- 4) Communications leader – this individual can work with key stakeholders and decision makers to ensure that their needs (and those of the end user) are met in the process; they should have an understanding of mathematical concepts and be good at developing presentations and documentation to communicate these concepts to the rest of the organization.
- 5) Project manager – this individual can remain focused on completing modeling tasks, manage meetings and communications, and be a liaison to other teams in the organization.
Measuring the Impact of a Loss Prevention Initiative
Depending on the data infrastructure status of your team, the organization may start with basic analyses or tackle more complicated problems. Following are a few examples of analytical methods, gradually becoming more complicated as data infrastructure grows.
A/B Testing & Simple Experiments
The starting point of most loss prevention tools are the results of trial and error. Someone in the organization has a good loss prevention idea but is unsure if it will work. As a result, a test is run, and outcomes are measured. If the results show that the test was successful (compared with control stores), the program may move ahead (see Figure 3). Many experiments are conducted at the store level, and the best strategy for selecting stores is to use complete randomization. This can be done as easily as putting the store list into Excel and assigning a random number to each store, and then picking the top stores for the study. Following traditional statistical approaches for designed experiments and A/B testing will go a long way in setting up the experiments so that the results are defensible. Basic com¬parison tests, like t tests and chi-square tests for independence, can help to prove the efficacy of the initiative.
Exception-Based Reporting to Identify Fraud
Most exception reporting systems combine data from the point of sale, employee records, item files, and store files into a single system to help users identify fraud cases for further investigation. The system is typically based on a query-based set of rules, which identify a reasonable concentration of fraudulent and abusive employees and consumers. The more accurate the queries, the more cases the investigator can identify and resolve in a brief period.
Advanced Data-Based Investigations
Data handling problems are those where practitioners quickly hit boundaries, due to the size of the data or the complexity of the problem. During data handling many types of data are typically brought together, and investigators will begin to ask questions that the computers or the database cannot solve. Many of these types of questions are often referred to as “N2 problems” (N squared problems) because they usually involve comparing lots of records with lots of records, resulting in a squaring of the data (see Figure 4). Many of the problems outlined in Figure 4 will overwhelm traditional hardware architectures. On a positive note, the problems listed would likely produce many intermediate variables that can be used in further analytics or predictive modeling.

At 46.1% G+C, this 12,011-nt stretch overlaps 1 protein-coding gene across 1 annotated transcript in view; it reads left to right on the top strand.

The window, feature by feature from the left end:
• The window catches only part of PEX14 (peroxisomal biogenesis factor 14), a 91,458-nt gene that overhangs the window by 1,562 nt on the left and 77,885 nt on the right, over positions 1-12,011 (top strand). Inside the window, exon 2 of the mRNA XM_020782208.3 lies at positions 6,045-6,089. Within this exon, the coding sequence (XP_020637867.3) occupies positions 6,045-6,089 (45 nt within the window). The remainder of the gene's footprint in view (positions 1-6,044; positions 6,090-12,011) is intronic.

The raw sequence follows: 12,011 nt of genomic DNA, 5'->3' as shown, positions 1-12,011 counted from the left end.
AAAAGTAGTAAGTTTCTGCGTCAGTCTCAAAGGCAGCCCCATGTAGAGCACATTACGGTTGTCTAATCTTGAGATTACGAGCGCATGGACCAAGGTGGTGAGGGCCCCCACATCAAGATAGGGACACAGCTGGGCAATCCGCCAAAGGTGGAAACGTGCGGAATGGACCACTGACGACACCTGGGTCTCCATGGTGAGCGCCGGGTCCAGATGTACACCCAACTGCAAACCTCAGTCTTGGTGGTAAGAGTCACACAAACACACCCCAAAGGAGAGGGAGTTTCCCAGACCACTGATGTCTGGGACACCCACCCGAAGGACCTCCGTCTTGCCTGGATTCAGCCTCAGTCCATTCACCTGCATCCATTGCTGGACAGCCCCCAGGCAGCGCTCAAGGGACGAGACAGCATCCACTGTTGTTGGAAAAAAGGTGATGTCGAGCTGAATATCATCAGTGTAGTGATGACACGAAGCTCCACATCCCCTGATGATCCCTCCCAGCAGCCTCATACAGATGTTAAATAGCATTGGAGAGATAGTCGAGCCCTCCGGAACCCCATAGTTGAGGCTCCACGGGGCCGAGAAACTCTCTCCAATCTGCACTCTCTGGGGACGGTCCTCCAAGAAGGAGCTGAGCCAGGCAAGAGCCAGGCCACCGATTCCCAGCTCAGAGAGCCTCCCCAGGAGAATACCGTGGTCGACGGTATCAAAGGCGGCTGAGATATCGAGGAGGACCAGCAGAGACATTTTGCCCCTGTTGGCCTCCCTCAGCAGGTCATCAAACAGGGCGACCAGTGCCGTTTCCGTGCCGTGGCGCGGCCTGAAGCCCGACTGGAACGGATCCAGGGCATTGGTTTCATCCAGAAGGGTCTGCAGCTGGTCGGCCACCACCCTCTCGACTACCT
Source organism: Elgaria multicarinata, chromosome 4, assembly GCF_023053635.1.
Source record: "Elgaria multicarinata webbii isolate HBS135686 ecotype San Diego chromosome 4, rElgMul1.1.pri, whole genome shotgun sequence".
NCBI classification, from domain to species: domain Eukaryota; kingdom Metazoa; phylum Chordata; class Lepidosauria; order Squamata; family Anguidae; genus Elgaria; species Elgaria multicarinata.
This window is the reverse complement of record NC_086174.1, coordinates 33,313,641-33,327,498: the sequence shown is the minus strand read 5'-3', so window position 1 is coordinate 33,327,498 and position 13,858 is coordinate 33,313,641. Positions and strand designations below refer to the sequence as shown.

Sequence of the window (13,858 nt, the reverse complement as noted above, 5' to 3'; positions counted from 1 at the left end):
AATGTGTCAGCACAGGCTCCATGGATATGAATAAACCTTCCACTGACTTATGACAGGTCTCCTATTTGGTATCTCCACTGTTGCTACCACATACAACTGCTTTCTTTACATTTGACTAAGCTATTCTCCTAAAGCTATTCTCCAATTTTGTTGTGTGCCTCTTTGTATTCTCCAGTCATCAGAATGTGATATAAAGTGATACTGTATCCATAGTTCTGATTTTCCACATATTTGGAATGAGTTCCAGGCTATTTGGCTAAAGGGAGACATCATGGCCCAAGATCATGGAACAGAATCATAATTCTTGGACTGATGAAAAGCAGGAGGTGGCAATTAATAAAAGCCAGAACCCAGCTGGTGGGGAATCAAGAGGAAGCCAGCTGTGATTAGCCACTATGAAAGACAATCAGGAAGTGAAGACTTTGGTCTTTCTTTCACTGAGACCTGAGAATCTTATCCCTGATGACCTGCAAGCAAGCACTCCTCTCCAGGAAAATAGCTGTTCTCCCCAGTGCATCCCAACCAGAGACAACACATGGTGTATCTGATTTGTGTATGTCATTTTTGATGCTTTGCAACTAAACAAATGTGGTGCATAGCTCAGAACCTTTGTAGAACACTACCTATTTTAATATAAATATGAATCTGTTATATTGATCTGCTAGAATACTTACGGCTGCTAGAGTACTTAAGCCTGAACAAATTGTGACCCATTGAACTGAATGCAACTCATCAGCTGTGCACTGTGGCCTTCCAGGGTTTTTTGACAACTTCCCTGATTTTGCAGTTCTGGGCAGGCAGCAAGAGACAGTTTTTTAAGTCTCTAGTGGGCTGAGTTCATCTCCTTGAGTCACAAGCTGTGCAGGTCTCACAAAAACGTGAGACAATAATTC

Predictive Modeling and Scoring
Everything we do generates data, and, thanks to the advent of big data, hundreds of scores from models are calculated for every individual based on his or her past behavior in a wide array of industries. These scores, in turn, provide a likelihood of some future behavior, which can be used to drive anything from marketing decisions to banking decisions to crime prevention decisions. While predictive modeling has been used in conjunction with big data to analyze trends for other markets, its application in loss prevention is in its infancy.
From a loss prevention viewpoint, predictive modeling involves performing statistical analyses that may uncover trends in the underlying risks that may indicate the likelihood of future loss. Predictive modeling anticipates future behavior and improves strategic planning. For example, it can identify how an institution can effectively and deliberately target certain fraudulent employees, high-risk locations, and high-risk products-leading to increased action via a more efficient loss prevention process.
Video analytics is evolving rapidly and there is still a lot of room to grow. There are a few barriers in the way or large-scale video deployments. First, video data is very large and moving it across the network can be costly. Second, video data can be difficult to analyze. It can take millions of calculations to identify a face in a video or a product on the counter. Third, while video analytics offer a wide aspect of new cutting-edge technology, the business case may not be a strong one. Forth, there may be privacy concerns when consumers or employees are being tracked by too much technology.
The world of loss prevention analytics is evolving and with it the infrastructure needed to successfully use analytics to provide value to the business. The analytics infrastructure is composed of the staff, services, applications, utilities, platforms, software, and systems. Analytics infrastructure is needed for housing the data, accessing the data, preparing data, estimating models, validating models, and taking actions. As the analytics tasks become more complex, the analytics infrastructure needs to grow as well. Figure 5 shows a sample plan that we believe could move a loss prevention team from the basics to applying advanced analytics.
EDITOR’S NOTE: This post has been excerpted/adapted from the authors’ text, Essentials of Modeling and Analytics: Retail Risk Management and Asset Protection. Learn more.